Insects and critters found in the Teaching Garden this week included a Zebra Swallowtail enjoying marigolds and a toad hiding in the pumpkin patch. There were gold finches feasting on the seeds from the Echinacea purpurea ‘coneflower’ and a Monarch butterfly – too fast for the camera to capture.
Paul Gibson and Leslie Paulson, Master Gardener Volunteers, pose with the Garden’s newest addition, a lamb.
Paul has been a Master Gardener since 2006 and in charge of the veggie Cooks’ Garden since 2008. He donated the lamb concrete statue from his own garden since he will soon be moving out west and leaving us. We’ll remember him and his wonderful contributions to the Garden when we see the lamb. Paul, you will be missed!
Despite the hot August days, beautiful flowers are still blooming.
Canna lily, Mexican petunia, and the Native Honeysuckle which should stay in bloom until October.
Brilliant purple berries are on Calicarpa dichotoma Beautyberry Early Amethyst, a deciduous shrub, and the H. arborescens Hydrangea Invincibelle Spirit is living up to its name. Many of the blooms have dried and yet it has rebloomed with its pretty pink flowers. This plant goes from early summer to frost. The mopheads first appear as hot pink, then soft pink and turn green before drying out.
Thank you, Paul.
The Teaching Garden was abuzz with little children from Minnieland of Dale City as well as Master Gardener Volunteers and insects.
Insects were found on the yellow dahlia flowers pictured in front of celosia. The wasp on top of flowering mint looks a bit like Mickey Mouse. This is a scoliid wasp which is generally considered a beneficial insect. They help control green June beetles and other beetle grubs.
Below is a praying mantis, two skippers resting on leaves and the white flowers of A. Tuberosum garlic chives act like a bee magnet.
Striking colors in the garden are from Celosia ‘Red Velvet’, the Re-blooming Iris ‘Autumn Bugler’ and Lantana ‘Sunrise rose.’
No, the Master Gardner Volunteers from the Cooks’ Garden are not camping out in the garden. Ellen, reported that the fall crop has been planted under the protection of a row cover.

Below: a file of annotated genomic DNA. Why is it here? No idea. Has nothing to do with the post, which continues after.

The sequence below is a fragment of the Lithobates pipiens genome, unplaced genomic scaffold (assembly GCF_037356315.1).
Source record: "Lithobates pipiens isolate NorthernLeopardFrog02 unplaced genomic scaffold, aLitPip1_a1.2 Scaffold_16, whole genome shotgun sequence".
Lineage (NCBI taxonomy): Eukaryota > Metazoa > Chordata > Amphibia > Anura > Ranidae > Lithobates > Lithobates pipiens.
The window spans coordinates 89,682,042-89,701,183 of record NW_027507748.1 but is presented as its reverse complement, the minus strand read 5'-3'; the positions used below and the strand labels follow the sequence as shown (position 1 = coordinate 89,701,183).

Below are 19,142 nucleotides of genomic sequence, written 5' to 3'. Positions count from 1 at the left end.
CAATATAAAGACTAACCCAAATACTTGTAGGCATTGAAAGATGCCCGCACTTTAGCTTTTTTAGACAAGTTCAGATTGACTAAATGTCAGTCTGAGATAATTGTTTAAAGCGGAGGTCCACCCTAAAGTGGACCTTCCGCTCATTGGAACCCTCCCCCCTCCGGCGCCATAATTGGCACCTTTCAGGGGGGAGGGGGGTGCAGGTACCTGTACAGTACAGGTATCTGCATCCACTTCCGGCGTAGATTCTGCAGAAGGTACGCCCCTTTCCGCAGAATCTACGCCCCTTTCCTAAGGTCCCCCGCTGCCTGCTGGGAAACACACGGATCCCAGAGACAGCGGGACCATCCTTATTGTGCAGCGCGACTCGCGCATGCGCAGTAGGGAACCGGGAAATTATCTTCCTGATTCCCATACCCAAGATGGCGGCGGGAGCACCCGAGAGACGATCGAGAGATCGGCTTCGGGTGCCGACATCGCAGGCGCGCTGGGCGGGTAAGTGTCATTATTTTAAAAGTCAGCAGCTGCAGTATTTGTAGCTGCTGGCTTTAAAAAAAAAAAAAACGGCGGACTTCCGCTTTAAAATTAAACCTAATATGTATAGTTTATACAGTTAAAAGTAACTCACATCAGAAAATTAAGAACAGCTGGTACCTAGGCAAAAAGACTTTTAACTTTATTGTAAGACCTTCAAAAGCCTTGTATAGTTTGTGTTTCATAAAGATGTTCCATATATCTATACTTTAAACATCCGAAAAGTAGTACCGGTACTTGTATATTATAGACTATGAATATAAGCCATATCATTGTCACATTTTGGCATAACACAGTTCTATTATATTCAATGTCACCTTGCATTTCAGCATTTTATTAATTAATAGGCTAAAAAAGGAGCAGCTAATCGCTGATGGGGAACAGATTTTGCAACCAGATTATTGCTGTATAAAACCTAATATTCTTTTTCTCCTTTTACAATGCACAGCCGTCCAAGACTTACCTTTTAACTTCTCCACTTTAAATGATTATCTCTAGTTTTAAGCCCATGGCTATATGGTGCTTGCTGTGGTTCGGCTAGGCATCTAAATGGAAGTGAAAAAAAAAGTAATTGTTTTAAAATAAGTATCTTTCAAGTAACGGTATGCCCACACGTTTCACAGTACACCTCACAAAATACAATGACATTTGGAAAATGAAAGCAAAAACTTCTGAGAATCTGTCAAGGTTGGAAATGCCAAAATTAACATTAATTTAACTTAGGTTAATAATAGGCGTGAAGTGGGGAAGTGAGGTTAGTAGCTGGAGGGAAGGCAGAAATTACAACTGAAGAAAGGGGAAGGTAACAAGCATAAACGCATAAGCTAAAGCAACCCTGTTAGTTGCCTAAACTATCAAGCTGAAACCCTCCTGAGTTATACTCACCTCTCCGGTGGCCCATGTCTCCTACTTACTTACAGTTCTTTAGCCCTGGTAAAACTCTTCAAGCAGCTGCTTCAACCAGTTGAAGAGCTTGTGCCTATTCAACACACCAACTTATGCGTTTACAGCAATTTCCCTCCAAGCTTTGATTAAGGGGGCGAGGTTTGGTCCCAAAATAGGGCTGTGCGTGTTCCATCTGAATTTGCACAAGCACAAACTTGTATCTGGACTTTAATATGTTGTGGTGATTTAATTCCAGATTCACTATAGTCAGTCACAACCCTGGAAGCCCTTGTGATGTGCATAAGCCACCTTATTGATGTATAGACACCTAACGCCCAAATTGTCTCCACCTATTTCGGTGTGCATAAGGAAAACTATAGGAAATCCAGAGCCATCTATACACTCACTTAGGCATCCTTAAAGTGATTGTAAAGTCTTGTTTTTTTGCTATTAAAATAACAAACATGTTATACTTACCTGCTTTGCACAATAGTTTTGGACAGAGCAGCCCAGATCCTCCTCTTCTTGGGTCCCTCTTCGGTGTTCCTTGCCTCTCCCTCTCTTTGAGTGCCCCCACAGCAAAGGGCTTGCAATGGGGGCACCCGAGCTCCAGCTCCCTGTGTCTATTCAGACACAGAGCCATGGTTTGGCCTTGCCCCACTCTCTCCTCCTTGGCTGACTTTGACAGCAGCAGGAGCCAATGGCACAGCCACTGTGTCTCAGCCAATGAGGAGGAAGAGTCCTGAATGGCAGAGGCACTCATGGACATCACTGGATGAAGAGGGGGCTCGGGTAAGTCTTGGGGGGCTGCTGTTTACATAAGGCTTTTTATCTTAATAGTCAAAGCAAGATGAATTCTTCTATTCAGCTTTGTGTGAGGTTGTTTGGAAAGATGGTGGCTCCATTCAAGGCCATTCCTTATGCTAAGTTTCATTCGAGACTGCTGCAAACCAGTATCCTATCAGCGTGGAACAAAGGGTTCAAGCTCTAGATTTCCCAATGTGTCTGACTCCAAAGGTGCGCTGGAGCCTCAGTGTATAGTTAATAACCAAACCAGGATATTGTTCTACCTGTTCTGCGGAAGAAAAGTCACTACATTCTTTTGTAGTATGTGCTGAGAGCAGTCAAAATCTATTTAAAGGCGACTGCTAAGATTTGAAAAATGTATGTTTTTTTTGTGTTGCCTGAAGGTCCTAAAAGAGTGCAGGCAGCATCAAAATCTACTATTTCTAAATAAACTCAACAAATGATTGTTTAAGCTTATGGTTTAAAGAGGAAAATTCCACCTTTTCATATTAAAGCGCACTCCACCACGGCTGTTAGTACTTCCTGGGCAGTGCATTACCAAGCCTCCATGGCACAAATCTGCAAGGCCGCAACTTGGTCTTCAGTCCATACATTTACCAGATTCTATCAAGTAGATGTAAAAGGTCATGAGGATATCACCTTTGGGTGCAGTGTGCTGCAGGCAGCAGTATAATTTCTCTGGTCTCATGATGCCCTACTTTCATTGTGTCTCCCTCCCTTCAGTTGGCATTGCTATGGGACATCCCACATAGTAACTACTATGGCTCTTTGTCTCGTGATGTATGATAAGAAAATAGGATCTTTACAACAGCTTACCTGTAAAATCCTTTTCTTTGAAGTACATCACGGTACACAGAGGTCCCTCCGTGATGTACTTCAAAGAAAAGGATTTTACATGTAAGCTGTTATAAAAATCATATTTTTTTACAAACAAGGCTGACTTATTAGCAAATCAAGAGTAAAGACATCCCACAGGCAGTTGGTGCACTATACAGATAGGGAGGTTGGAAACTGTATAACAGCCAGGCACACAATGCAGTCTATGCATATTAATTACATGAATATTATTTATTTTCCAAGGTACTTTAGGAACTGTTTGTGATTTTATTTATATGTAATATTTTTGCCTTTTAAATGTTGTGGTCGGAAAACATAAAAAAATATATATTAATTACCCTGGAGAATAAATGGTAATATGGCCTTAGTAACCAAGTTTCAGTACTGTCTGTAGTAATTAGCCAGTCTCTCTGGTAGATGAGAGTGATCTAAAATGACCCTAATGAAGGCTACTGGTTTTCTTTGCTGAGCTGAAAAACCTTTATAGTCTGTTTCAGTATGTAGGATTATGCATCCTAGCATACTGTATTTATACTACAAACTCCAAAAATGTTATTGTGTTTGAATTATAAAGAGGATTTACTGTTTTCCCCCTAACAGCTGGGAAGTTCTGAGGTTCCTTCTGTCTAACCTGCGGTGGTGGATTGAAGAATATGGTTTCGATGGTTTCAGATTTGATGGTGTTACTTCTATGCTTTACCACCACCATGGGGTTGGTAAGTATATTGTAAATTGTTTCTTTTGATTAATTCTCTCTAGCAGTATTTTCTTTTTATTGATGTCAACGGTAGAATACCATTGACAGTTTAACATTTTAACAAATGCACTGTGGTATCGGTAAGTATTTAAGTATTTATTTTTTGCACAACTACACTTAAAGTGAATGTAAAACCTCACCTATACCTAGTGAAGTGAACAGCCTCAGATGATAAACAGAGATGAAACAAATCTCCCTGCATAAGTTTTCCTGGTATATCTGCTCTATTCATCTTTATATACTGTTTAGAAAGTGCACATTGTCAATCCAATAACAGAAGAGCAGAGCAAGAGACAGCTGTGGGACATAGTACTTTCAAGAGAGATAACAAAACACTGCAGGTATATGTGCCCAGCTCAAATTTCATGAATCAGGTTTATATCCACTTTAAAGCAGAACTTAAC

Red cabbage, Brussels sprouts, Chinese cabbage, and kale were planted. The cover is used to protect the young plants from insects and to extend the growing season.
A sure sign fall is coming –
In these dog-days of summer, the value of trees is most appreciated by giving us shade. Trees give us environmental, economic and cultural benefits that improve our quality of life. They contribute so much. They clean our air, moderate our climate, add value to your home, provide food (think nuts), are a wildlife habitat, protect and enhance the soil, tame stormwater runoff, and offer recreational opportunities. During the winter they can be a wind-break from the cold Northern winds, spring flowering trees have pretty blossoms, in summer they give us shade and in the fall their leaves make wonderful compost. The volunteers at the Teaching Garden have taken refuge this summer by resting in their shade.
There are right ways to plant a tree to insure it grows healthy with strong roots. The Virginia Cooperative Extension has tips in their Tree and Shrub Planting Guidelines. More trees die from improper care than from insects or diseases. The Virginia Cooperative Extension has 24 Ways to Kill a Tree to help you avoid tree-damaging mistakes.
There are many lovely trees on the Monastery grounds including many mature trees. The Monastery will be purchasing, with donations, tree markers for all the trees on the property.
Trees near the Teaching Garden are Ash, Eastern Cottonwood Populus deltoids, Eastern Redcedar Juniperus virginiana, Eastern Hemlock (Hemlock Spruce) Tsuga canadensis and American Basswood commonly called Linden tree. There are books available that will help you identify trees. One given to novice Master Gardeners is “Tree Finder : A manual for the identification of trees by their leaves” by May Theilgaard Watts is small enough to fit in your pocket. Another good guide is available from the Virginia Department of Forestry “Common Native Trees of Virginia : Tree Identification Guide” available in book form or online.